Medically Reviewed by OBGYN Kimberly Langdon MD. Kimberly is a retired University-trained obstetrician/gynecologist with 19-years of clinical experience and she has delivered over 2000 babies.
There are many things to think about when you’re creating your birth plan, and whether you want to opt for delayed cord clamping (DCC) is one aspect you also need to think about carefully.
There are a number of benefits to DCC and an increasing number of women are opting for it as part of their birthing experience.
However, before you make your decision you need to know what delayed cord clamping is and what benefits it provides.
What is Delayed Cord Clamping?
Commonly known as DCC, this is a decision regarding when to clamp and separate the umbilical cord from your baby to the placenta.
The umbilical cord delivers nutrients, blood and oxygen, and stem cells from you to your baby while your baby is in the womb.
This continues for a short time after birth while the cord is still pulsing.
Most commonly, the umbilical cord is cut immediately after birth.
With DCC, the cord is left connected until it stops pulsating.
After that point, the cord is cut in the usual way.
The reason for this change in practice is because your baby loses out on quite a lot of fresh blood and nutrients (around 214g) if the cord is cut immediately after birth.
More and more units are implementing the new NICE guidelines which advises that the cord be left intact for between 1 to 5 minutes.
If the baby needs to be removed for support, such as breathing problems, then the cord can be cut immediately.
The Benefits of Delayed Cord Clamping
DCC has been shown to have some great benefits for baby’s health and overall development. Let’s explore the main five.
1. DCC Aids With Overall Development
Delayed cord clamping can help with your child’s development, sometimes for up to four years of age.
Studies have shown that children who had DCC had better neuro-development, including better fine motor skills and social skills.
It was found that this is even more beneficial for boys.
2. DCC Reduces The Risk of Developing Anemia
Delaying cutting the cord for three minutes can help to reduce the risk of developing anemia during the first year of a baby’s life.
This is due to the extra blood and nutrients which are passed from the umbilical cord to the baby in those few minutes.
3. DCC Helps With Circulatory Issues
Around one-third of a baby’s total blood volume is in the placenta, so it makes sense that to wait and allow that extra amount of blood to be transferred to the baby after birth.
Studies have shown that clotting factors are improved, platelet levels are increased and overall circulation is boosted.
4. DCC Increases Stem Cells
The extra stem cells which are delivered to the baby by the placenta in those few minutes can play a huge part in the development of some of your baby’s most vital systems.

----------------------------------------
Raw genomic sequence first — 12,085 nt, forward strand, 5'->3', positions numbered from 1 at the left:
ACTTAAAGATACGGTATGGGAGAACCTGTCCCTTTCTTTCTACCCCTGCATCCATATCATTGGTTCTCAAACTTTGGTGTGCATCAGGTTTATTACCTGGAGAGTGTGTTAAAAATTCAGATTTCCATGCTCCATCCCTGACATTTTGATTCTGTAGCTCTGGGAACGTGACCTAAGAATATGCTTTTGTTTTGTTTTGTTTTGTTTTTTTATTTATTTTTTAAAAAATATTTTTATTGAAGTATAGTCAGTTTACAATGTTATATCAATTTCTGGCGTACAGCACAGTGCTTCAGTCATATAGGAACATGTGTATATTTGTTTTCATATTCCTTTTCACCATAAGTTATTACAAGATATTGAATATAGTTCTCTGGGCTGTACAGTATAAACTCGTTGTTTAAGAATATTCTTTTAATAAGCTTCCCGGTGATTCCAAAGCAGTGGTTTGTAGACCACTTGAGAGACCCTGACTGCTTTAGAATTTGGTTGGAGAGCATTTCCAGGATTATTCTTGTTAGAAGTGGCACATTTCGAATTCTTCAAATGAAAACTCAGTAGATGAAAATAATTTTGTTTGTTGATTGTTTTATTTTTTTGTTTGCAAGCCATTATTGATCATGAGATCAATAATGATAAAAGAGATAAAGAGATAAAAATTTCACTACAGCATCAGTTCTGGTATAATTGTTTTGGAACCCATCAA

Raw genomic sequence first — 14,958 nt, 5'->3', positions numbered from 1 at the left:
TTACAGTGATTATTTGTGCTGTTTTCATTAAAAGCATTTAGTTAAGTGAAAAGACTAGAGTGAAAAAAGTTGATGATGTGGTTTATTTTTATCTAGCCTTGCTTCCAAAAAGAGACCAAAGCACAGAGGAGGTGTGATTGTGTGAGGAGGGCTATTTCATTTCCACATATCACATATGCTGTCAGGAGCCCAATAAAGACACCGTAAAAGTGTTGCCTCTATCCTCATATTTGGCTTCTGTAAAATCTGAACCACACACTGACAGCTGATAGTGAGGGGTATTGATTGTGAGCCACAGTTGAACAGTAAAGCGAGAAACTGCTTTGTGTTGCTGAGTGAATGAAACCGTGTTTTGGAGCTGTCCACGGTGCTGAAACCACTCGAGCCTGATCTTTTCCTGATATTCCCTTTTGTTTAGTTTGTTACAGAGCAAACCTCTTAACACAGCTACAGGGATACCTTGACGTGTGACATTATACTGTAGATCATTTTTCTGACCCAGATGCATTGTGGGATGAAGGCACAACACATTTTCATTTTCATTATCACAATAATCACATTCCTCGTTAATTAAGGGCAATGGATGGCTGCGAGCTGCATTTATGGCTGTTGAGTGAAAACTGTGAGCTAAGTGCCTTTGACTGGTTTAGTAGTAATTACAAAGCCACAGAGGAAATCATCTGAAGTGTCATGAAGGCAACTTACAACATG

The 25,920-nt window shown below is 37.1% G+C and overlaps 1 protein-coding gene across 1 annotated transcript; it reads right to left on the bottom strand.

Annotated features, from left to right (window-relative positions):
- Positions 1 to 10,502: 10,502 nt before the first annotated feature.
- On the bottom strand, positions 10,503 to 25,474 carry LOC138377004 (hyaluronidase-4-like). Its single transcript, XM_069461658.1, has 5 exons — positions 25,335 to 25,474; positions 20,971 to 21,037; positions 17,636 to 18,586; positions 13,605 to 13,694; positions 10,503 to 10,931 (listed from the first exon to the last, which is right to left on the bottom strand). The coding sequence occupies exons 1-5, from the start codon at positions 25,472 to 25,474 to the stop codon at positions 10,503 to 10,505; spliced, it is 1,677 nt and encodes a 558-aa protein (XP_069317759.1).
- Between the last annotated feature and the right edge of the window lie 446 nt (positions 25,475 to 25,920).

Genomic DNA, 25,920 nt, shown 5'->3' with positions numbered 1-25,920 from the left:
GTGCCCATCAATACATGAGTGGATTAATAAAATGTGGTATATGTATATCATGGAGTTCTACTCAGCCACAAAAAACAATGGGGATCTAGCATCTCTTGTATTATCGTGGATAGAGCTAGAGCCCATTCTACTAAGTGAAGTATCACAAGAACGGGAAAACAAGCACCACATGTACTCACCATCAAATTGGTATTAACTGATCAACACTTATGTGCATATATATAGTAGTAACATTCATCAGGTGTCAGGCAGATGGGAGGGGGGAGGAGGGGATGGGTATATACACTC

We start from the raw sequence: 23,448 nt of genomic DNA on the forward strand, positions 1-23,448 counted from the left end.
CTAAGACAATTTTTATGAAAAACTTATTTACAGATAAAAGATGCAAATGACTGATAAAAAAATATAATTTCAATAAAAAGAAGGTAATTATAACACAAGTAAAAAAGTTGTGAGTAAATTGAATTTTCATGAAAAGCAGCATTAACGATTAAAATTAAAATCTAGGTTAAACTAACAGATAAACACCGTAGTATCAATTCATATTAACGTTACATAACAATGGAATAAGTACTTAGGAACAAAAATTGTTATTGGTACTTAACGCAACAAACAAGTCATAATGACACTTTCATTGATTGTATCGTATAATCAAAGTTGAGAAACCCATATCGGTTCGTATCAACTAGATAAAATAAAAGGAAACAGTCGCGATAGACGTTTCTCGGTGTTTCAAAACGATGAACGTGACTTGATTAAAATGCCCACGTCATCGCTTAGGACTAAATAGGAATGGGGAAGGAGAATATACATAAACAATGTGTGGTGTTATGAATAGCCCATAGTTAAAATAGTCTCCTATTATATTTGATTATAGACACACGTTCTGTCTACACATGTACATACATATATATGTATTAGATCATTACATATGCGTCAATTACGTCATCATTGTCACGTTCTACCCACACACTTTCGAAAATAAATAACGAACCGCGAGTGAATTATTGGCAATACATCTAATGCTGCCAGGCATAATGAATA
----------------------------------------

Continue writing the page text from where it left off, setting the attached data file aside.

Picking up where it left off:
Improvements in the immune system, central nervous system, cardiovascular system, and respiratory system have been noted.
5. DCC Is Beneficial for Premature Babies And Those With a Low Birth Weight
Premature babies and babies with low birth weights can really benefit from DCC.
These babies often have better blood pressure readings, need fewer blood transfusions, and have less risk of other serious conditions than their counterparts.
Are There Any Situations Where DCC Wouldn’t be Suitable?
We mentioned earlier that if the baby requires breathing support after birth the cord should be cut straight away to allow that support to be given.
A few other situations where DCC isn’t suitable include if the mother is bleeding heavily after birth or in cases of placental bleeding or abruption.
If the cord is damaged or bleeding, DCC may not be appropriate. A tight nuchal cord (cord around the neck) that cannot be reduced must be clamped and cut before the baby’s torso is delivered.
It is possible to have delayed cord clamping when having a cesarean section whether it is an elective section or an emergency one.
For this reason, you should put DCC on your birth plan and make sure your midwife or obgyn are aware of your wishes.
Most units are already practicing DCC but there may be hospitals where it is still not standard.
Having this on your birth plan flags it up and ensures that you get what you want for your baby.
Many women also worry about not being able to have DCC if they are given an injection to deliver the placenta.
DCC is still an option even in that case but the injection may be delayed.
Are There Any Disadvantages to Delayed Cord Clamping?
Some studies have shown that DCC might increase the risk of jaundice in the baby’s first week of life. There isn’t enough evidence to support or deny this for certain but jaundice is a common condition for newborn babies regardless of whether DCC was performed or not.
You should discuss your options further with your midwife or doctor.